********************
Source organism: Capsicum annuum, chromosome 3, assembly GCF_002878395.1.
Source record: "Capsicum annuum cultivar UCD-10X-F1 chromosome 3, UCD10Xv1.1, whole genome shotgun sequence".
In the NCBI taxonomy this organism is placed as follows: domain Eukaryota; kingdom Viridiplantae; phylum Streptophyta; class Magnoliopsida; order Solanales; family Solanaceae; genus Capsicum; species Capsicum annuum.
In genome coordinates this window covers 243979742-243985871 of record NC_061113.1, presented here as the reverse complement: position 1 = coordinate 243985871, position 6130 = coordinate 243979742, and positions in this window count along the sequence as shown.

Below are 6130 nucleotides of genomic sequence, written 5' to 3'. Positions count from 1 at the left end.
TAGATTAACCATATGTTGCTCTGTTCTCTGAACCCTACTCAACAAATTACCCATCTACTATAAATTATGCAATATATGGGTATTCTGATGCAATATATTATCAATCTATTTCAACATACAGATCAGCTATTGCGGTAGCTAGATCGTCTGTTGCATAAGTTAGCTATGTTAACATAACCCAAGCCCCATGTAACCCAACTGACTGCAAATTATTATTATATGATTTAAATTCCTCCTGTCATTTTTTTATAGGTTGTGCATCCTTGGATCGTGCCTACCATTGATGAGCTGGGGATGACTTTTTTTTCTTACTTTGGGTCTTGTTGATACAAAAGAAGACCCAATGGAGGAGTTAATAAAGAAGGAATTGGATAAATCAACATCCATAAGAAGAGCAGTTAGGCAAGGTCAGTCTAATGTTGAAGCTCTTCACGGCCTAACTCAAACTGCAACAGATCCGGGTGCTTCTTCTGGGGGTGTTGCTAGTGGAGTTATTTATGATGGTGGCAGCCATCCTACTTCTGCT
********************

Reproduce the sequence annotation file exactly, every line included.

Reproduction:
Source organism: Capsicum annuum, chromosome 3, assembly GCF_002878395.1.
Source record: "Capsicum annuum cultivar UCD-10X-F1 chromosome 3, UCD10Xv1.1, whole genome shotgun sequence".
In the NCBI taxonomy this organism is placed as follows: domain Eukaryota; kingdom Viridiplantae; phylum Streptophyta; class Magnoliopsida; order Solanales; family Solanaceae; genus Capsicum; species Capsicum annuum.
In genome coordinates this window covers 243979742-243985871 of record NC_061113.1, presented here as the reverse complement: position 1 = coordinate 243985871, position 6130 = coordinate 243979742, and positions in this window count along the sequence as shown.

Below are 6130 nucleotides of genomic sequence, written 5' to 3'. Positions count from 1 at the left end.
TAGATTAACCATATGTTGCTCTGTTCTCTGAACCCTACTCAACAAATTACCCATCTACTATAAATTATGCAATATATGGGTATTCTGATGCAATATATTATCAATCTATTTCAACATACAGATCAGCTATTGCGGTAGCTAGATCGTCTGTTGCATAAGTTAGCTATGTTAACATAACCCAAGCCCCATGTAACCCAACTGACTGCAAATTATTATTATATGATTTAAATTCCTCCTGTCATTTTTTTATAGGTTGTGCATCCTTGGATCGTGCCTACCATTGATGAGCTGGGGATGACTTTTTTTTCTTACTTTGGGTCTTGTTGATACAAAAGAAGACCCAATGGAGGAGTTAATAAAGAAGGAATTGGATAAATCAACATCCATAAGAAGAGCAGTTAGGCAAGGTCAGTCTAATGTTGAAGCTCTTCACGGCCTAACTCAAACTGCAACAGATCCGGGTGCTTCTTCTGGGGGTGTTGCTAGTGGAGTTATTTATGATGGTGGCAGCCATCCTACTTCTGCT